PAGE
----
Consider a professional inspection: If you have any concerns relating to ice damming, contact a qualified contractor to conduct an inspection. As part of their professional assessment, contractors should review conditions involving adequate attic insulation, sufficient attic ventilation and roof cover conditions, among other things.

Winter maintenance

Some issues may not appear until after snow and ice have already built up on the roof. And if you’ve just moved into a new home, you may not be familiar with these issues until your first winter. For that reason, it’s important to know the red flags and conduct your own indoor/outdoor visual assessments throughout the season.

Indoors: Inside the house, look for any signs of water leaks that appear on the ceiling areas or walls. Search for water stains or discolored damp areas, cracks in drywall, mold forming on drywall (particularly where the wall meets the roof) and even doors that don’t close properly.

Ice outdoors: Ice damming is pretty obvious: if you have chunks of ice on the edge of your roof, you have ice dams. You might also notice the roofline is sagging, there’s damage to the bottom row of exterior shingles or there are areas where icicles seem to form regularly. Once you’ve identified that you have ice damming, your best option is to contact a professional contractor to remove the snow and ice. Contractors may also be able to assess the need for repairs or improvements to prevent future ice damming from occurring.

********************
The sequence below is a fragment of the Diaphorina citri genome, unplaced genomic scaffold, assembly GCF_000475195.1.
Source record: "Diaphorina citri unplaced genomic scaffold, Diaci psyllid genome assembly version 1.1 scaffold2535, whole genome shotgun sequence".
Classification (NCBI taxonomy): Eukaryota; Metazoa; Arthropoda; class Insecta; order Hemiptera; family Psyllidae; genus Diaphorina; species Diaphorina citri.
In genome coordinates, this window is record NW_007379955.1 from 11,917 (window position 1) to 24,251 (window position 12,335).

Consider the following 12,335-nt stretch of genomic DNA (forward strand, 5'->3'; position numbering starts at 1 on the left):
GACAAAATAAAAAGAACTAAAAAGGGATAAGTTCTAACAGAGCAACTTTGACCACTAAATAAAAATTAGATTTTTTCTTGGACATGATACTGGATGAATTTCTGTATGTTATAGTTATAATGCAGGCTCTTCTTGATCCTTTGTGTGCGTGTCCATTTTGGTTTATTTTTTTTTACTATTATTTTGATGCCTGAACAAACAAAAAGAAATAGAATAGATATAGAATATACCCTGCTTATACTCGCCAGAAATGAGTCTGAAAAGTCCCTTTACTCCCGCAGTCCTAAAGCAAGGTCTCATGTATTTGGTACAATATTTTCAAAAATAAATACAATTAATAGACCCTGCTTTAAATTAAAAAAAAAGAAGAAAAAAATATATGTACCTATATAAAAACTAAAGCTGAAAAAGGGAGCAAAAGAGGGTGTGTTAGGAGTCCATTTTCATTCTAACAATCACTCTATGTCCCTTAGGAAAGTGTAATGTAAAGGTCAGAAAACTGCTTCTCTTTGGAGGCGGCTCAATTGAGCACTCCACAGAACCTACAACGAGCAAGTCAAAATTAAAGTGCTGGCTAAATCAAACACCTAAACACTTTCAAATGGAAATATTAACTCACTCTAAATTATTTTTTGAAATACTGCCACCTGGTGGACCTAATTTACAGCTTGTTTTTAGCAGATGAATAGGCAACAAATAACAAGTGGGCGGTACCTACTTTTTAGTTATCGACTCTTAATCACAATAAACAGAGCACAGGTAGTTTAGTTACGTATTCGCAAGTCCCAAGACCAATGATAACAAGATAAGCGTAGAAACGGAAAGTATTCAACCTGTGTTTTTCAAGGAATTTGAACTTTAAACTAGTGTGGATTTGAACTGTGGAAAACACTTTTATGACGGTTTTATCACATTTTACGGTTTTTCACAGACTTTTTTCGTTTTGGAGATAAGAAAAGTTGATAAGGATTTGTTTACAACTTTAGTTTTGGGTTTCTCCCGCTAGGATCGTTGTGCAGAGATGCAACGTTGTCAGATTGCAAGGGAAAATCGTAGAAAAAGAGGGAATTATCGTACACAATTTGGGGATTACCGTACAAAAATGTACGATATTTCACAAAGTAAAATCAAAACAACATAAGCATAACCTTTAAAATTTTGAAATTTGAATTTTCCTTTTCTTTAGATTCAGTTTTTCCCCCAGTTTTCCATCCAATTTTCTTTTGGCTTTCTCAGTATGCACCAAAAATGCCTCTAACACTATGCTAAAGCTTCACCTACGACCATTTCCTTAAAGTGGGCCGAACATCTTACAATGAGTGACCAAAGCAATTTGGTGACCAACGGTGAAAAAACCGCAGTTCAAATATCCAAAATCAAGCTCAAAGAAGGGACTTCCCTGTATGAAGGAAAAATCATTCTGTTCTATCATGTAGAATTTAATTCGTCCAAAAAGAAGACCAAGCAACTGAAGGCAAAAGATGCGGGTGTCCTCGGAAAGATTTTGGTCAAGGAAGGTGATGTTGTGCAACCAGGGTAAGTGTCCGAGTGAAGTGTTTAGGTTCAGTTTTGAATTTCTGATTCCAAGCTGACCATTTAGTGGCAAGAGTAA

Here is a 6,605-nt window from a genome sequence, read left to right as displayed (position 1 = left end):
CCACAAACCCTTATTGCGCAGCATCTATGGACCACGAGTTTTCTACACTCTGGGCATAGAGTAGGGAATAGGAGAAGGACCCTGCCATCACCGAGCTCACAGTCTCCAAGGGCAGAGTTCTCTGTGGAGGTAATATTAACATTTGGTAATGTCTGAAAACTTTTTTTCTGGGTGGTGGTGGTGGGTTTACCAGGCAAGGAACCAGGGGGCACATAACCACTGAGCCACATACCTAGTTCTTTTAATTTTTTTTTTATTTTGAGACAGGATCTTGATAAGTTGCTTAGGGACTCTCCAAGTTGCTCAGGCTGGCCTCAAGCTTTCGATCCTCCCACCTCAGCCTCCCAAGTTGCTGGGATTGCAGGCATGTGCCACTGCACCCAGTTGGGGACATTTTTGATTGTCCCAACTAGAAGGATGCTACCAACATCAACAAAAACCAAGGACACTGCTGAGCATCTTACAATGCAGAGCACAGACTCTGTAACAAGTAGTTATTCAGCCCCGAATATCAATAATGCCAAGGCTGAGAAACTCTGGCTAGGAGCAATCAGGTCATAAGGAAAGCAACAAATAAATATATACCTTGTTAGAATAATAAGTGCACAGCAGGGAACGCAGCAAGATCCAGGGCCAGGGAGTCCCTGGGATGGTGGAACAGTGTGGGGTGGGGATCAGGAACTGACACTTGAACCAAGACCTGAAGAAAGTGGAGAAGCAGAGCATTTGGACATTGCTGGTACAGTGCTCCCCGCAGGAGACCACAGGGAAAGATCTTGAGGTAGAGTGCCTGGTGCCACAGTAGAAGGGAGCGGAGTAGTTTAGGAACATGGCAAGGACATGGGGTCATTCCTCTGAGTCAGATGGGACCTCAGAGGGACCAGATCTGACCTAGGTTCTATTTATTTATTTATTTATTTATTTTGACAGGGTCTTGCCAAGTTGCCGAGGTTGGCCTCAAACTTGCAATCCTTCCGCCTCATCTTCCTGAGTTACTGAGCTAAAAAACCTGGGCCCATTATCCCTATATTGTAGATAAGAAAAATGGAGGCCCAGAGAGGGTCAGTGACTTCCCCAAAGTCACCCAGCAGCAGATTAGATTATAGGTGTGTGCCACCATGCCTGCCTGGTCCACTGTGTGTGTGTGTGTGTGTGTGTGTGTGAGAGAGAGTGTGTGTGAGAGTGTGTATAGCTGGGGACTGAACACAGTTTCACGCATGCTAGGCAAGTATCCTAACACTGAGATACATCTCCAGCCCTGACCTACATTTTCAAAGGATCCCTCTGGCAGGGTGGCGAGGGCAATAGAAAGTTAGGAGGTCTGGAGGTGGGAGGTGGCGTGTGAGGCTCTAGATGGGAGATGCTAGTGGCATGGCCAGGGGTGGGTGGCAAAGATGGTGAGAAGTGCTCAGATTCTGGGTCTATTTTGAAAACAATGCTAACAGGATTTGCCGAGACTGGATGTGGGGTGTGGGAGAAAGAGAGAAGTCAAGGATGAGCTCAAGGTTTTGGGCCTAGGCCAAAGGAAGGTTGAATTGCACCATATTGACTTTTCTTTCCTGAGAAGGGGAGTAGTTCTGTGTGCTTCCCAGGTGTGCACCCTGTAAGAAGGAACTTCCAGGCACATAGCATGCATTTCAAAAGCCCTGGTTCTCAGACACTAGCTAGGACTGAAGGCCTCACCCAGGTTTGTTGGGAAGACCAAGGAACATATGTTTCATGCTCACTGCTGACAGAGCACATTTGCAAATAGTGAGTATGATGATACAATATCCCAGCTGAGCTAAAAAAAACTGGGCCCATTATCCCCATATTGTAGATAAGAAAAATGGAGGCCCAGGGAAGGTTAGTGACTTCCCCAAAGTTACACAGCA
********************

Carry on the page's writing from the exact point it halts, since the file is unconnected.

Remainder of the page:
Snow buildup: Be aware of the amount of snow on your roof and where it’s accumulating. Once again, if you notice excessive accumulations, consider contacting a professional contractor to remove that snow safely. A roof rake is also a safe way to help clear snow from the edges of your roof. Note that you should only use roof rakes to remove snow from areas that are safely accessible from the ground.

When replacing your roof

At some point, you’ll need to replace your roof covering, which is an excellent time to look for opportunities for improvement. A key enhancement to consider is the installation of a waterproof membrane at the edge of the roof, below the roof covering. It won’t prevent damming, but it will prevent damage. Even better, you could install a waterproof membrane over the entire roof, which would provide optimal protection at minimal added cost.

“Use a manufacturer’s certified or authorized roofing contractor since they’ll do everything by the code,” says Mandaliti. “They’re not just putting shingles on roofs—they’ll look at ventilation and will identify problem spots. Someone who’s certified might cost a bit more money, but they could save you money in the long run.”

The bottom line is that staying on top of roof maintenance can help to prevent or mitigate ice damming and other problems before they become much more extensive—and much more costly.


For more information and to ensure your insurance coverage fully protects your property, talk to your broker. They are ready to assist if you have any questions.


Read next: 10 ways to protect the roof over your head